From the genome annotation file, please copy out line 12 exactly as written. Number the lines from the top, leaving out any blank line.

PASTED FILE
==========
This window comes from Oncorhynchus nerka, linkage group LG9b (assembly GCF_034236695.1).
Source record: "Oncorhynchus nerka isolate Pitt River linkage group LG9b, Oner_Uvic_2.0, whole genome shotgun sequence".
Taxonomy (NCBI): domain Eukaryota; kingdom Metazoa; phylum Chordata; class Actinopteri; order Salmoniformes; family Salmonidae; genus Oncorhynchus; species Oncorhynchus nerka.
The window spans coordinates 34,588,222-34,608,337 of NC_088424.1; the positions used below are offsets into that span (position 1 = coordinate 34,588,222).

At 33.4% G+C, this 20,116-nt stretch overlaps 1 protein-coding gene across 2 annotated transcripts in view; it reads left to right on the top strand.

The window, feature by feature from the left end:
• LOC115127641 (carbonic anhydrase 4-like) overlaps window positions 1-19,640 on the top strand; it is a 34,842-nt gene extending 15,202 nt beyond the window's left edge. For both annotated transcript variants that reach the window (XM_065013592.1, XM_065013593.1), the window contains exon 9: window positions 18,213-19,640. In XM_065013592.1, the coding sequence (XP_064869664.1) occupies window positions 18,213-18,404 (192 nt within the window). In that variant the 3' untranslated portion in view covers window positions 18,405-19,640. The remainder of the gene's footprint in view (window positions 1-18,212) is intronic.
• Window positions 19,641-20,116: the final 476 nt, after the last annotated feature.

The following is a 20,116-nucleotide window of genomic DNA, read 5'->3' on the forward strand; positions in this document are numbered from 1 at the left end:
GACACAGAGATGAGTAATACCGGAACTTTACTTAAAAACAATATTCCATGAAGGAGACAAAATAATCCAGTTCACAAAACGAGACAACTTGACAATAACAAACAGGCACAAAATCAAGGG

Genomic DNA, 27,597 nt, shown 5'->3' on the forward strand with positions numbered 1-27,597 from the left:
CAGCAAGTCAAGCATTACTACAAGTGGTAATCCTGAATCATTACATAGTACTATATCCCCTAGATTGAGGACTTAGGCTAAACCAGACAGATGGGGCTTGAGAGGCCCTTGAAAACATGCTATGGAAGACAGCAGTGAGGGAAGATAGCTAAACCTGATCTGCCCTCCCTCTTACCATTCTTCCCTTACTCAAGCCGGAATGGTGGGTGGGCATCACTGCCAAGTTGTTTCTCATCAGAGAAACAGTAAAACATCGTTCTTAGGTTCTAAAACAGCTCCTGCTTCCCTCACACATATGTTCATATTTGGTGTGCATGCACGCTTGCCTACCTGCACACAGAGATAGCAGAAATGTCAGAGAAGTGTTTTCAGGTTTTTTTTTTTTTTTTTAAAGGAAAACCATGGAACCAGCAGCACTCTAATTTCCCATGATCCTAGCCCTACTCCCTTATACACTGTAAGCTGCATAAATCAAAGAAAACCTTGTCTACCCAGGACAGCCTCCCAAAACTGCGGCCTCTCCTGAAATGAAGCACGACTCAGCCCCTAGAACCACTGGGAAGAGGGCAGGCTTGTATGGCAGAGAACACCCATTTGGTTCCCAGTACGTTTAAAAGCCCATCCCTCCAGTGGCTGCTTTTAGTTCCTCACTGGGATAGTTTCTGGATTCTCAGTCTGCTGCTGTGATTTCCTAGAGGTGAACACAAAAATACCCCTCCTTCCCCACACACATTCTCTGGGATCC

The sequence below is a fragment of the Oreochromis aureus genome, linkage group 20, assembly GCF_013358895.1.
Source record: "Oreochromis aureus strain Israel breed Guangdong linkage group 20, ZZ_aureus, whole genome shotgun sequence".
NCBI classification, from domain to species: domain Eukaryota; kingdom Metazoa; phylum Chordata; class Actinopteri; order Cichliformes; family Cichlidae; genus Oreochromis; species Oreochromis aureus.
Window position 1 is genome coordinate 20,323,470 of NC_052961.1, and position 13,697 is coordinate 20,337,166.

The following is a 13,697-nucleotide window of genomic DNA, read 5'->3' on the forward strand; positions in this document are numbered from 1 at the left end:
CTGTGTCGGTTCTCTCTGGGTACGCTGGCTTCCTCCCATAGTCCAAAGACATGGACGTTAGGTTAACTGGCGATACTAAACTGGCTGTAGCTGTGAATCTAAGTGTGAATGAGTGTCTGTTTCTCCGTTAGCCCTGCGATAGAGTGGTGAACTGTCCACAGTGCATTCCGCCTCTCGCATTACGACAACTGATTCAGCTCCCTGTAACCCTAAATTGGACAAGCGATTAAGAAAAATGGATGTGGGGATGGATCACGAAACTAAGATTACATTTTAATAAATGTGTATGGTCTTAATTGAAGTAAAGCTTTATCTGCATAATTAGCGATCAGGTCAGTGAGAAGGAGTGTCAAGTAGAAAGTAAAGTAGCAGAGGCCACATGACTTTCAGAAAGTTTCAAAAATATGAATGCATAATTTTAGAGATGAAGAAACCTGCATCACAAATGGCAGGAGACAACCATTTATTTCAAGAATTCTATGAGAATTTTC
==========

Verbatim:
CAGCAAGTCAAGCATTACTACAAGTGGTAATCCTGAATCATTACATAGTACTATATCCCCTAGATTGAGGACTTAGGCTAAACCAGACAGATGGGGCTTGAGAGGCCCTTGAAAACATGCTATGGAAGACAGCAGTGAGGGAAGATAGCTAAACCTGATCTGCCCTCCCTCTTACCATTCTTCCCTTACTCAAGCCGGAATGGTGGGTGGGCATCACTGCCAAGTTGTTTCTCATCAGAGAAACAGTAAAACATCGTTCTTAGGTTCTAAAACAGCTCCTGCTTCCCTCACACATATGTTCATATTTGGTGTGCATGCACGCTTGCCTACCTGCACACAGAGATAGCAGAAATGTCAGAGAAGTGTTTTCAGGTTTTTTTTTTTTTTTTTAAAGGAAAACCATGGAACCAGCAGCACTCTAATTTCCCATGATCCTAGCCCTACTCCCTTATACACTGTAAGCTGCATAAATCAAAGAAAACCTTGTCTACCCAGGACAGCCTCCCAAAACTGCGGCCTCTCCTGAAATGAAGCACGACTCAGCCCCTAGAACCACTGGGAAGAGGGCAGGCTTGTATGGCAGAGAACACCCATTTGGTTCCCAGTACGTTTAAAAGCCCATCCCTCCAGTGGCTGCTTTTAGTTCCTCACTGGGATAGTTTCTGGATTCTCAGTCTGCTGCTGTGATTTCCTAGAGGTGAACACAAAAATACCCCTCCTTCCCCACACACATTCTCTGGGATCC